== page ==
Journals and Letters week 35: Letter of instruction, letter of prayer
(Today we are discussing “Journals and Letters” pages 317 to 322. Join us in reading a portion of Saint Mother Theodore’s writings every week in the coming year.)
Our journey with Mother Theodore this week covers the period from July 4 through Sept. 8, 1851, as reflected in two Letters Circular and one letter to Bishop Bouvier. We are not short-changed, however, by the limited period of time and written material for our conversation and reflection this week. There is much to mine from our readings. Mother Theodore is open to sharing many aspects of her wisdom, love, care, concerns, spirituality and business acumen with the recipients of these 1851 writings, and, with us, the 2021 recipients.
Instruction to the sisters
In this week’s first Letter Circular (an open letter circulated to the entire Congregation), Mother Theodore speaks with maternal concern for her Daughters. She calls them home for a time of retreat, renewal and fellowship. She calls them home also for discernment in the election of an assistant and of a mistress of novices. And, like any good mother, she provides them practical spiritual and travel guidance: to (be) “models of prudence and modesty.” Her maternal love also reflects the reality of death and loss within the community. She reminds them of Sister Marie Joseph. This sister had come home to Saint Mary-of-the-Woods the previous year for the 1850 retreat and the company of her sisters. She is now home with her Provident God.
Mother Theodore’s letter to Bishop Bouvier struck me as a type of prayer. It included praise of Providence, thanksgiving for favors received, petitions of need and a prayer of lamentation. She acknowledged those whose spirituality and actions were Providence for the Saint Mary-of-the-Woods community: Bishops Bouvier, Bazin and De Saint Palais. For their pastoral concern, she offered heartfelt thanksgiving. Her prayers of petition included the need for more Sisters of Providence with a variety of gifts, talents and formation skills. She addressed the required funding needed for the construction of a Motherhouse. And, she addressed the oppressive summer heat. It was especially burdensome with the sisters’ overcrowded living accommodations, and the plague of destructive locusts … certainly, these qualify as lamentations!
Mother Theodore’s Letter Circular of Sept. 8, 1851, again offers us an expression of sorrow experienced by the community upon the death of Sister Angelina. As we read of this young sister’s call to religious life and her dying and death, Mother Theodore’s choice of words to inform and to comfort the sisters in the missions speaks to us of her own sense of loss and of her tender consolation of her Daughters.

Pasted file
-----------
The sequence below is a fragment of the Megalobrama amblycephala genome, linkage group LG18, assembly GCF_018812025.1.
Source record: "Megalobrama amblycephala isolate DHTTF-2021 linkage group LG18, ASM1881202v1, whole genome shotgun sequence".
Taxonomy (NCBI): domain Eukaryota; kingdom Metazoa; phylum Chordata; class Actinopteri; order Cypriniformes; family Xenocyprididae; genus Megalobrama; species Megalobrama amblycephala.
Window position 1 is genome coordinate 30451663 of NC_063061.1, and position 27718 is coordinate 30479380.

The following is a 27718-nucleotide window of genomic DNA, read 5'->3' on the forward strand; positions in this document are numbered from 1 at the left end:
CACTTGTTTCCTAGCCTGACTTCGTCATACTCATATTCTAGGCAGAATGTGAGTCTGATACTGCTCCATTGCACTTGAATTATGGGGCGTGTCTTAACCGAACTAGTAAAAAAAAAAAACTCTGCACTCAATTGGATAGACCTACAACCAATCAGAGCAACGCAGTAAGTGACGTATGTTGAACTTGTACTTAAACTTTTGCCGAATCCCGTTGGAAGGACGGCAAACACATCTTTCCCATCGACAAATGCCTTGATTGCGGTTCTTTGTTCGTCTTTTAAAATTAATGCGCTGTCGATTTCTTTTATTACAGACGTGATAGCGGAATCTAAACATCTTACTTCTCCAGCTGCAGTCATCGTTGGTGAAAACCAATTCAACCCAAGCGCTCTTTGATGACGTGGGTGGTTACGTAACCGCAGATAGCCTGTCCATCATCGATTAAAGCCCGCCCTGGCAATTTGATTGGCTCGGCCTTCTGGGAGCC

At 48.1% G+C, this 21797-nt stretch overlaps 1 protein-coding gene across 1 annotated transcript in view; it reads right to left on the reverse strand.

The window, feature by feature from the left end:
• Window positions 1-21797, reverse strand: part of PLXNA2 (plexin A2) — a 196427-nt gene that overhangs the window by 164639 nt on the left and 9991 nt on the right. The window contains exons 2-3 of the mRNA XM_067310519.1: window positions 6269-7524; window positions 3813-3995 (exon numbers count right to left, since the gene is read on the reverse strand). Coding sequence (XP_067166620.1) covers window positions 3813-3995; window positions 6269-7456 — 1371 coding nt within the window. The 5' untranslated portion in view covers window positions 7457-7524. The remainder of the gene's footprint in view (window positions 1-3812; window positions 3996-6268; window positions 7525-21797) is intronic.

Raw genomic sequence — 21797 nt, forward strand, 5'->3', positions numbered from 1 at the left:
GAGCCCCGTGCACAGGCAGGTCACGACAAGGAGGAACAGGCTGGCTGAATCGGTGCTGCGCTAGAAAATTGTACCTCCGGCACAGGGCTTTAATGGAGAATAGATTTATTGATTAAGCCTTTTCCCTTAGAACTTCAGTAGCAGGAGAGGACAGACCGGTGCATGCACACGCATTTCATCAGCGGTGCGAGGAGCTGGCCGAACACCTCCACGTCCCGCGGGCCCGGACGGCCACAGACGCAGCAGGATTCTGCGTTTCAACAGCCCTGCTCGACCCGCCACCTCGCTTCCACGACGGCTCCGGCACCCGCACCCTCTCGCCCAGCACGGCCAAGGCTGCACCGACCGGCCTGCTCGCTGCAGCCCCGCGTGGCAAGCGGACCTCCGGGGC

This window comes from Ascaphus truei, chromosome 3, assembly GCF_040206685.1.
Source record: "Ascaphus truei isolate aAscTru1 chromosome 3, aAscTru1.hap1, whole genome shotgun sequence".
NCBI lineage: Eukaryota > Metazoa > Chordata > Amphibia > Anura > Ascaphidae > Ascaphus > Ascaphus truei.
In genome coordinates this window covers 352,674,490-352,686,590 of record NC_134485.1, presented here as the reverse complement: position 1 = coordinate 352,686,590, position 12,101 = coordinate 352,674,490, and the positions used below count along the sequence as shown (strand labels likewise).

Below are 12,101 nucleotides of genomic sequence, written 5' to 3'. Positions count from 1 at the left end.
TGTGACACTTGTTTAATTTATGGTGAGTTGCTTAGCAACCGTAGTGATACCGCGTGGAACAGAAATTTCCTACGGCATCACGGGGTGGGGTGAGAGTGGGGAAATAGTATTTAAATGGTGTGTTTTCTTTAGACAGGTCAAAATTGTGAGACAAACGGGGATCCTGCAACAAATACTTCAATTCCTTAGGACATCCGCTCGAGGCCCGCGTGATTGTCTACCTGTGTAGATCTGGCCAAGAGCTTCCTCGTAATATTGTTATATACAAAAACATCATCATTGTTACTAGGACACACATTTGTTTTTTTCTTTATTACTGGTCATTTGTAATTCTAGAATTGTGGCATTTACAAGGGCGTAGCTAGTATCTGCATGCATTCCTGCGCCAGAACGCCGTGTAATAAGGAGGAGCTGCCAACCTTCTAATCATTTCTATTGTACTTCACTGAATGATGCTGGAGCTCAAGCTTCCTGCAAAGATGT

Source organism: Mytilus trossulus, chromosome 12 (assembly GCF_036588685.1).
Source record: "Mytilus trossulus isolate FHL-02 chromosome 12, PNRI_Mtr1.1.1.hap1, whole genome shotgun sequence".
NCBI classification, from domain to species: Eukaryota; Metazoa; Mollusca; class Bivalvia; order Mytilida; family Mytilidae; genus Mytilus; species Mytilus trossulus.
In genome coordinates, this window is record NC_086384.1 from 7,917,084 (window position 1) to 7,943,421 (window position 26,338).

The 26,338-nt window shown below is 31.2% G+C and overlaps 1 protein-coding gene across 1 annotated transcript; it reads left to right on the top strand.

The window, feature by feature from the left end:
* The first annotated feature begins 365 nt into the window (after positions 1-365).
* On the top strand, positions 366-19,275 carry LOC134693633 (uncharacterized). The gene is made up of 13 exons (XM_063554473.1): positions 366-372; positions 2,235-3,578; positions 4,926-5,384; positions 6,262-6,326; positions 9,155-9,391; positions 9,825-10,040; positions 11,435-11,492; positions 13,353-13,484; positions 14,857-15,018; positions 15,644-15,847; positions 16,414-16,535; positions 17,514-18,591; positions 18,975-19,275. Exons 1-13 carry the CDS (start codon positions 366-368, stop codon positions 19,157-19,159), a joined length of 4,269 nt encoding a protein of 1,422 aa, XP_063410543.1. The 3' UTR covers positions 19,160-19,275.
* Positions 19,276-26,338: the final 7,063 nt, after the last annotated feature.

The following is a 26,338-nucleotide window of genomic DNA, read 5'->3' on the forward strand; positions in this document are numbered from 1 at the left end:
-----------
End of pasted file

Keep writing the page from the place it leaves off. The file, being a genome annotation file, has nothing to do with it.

For Your Reflection
Have you written or received a letter that touched you as being a prayer?
What brings you consolation in times of sorrow?
Next week > page 323 to page 331 mid-page
During the early days of COVID I, like many, decided to clean out my “stuff.” In particular, I decided to go through a box of letters I had saved and not read for years and years. To my delight, most of the letters were from my mother. Most spanned the time between my postulant year and my first two years “on mission.” Some made me laugh; they all made me cry. Yes – they were prayer. Of course, I threw none of them away. I’ll leave to another.
Thanks for bringing the experience of the letters to the forefront of my mind.
Dear Linda and Denise – I, too, have a box up in a closet with correspondence between my Mom and me dating through the Aspirancy and Novitiate and beyond. Precious things, though (unlike Mother Theodore’s letters) these would probably be terminally boring to anyone else. It’s a pity that letters are so rare now – that is really quite a loss. And I give thanks that our Mother Theodore was such a prolific and gifted writer, and that so many of those have been saved. What a gift it is that we have, a means to know so much about who she was, and to hear her counsels. It’s no wonder she is so real to her children of the forest that observers sometimes don’t realize she lived a century and a half in the past. Thanks, Linda, for that reflection about letters as prayer.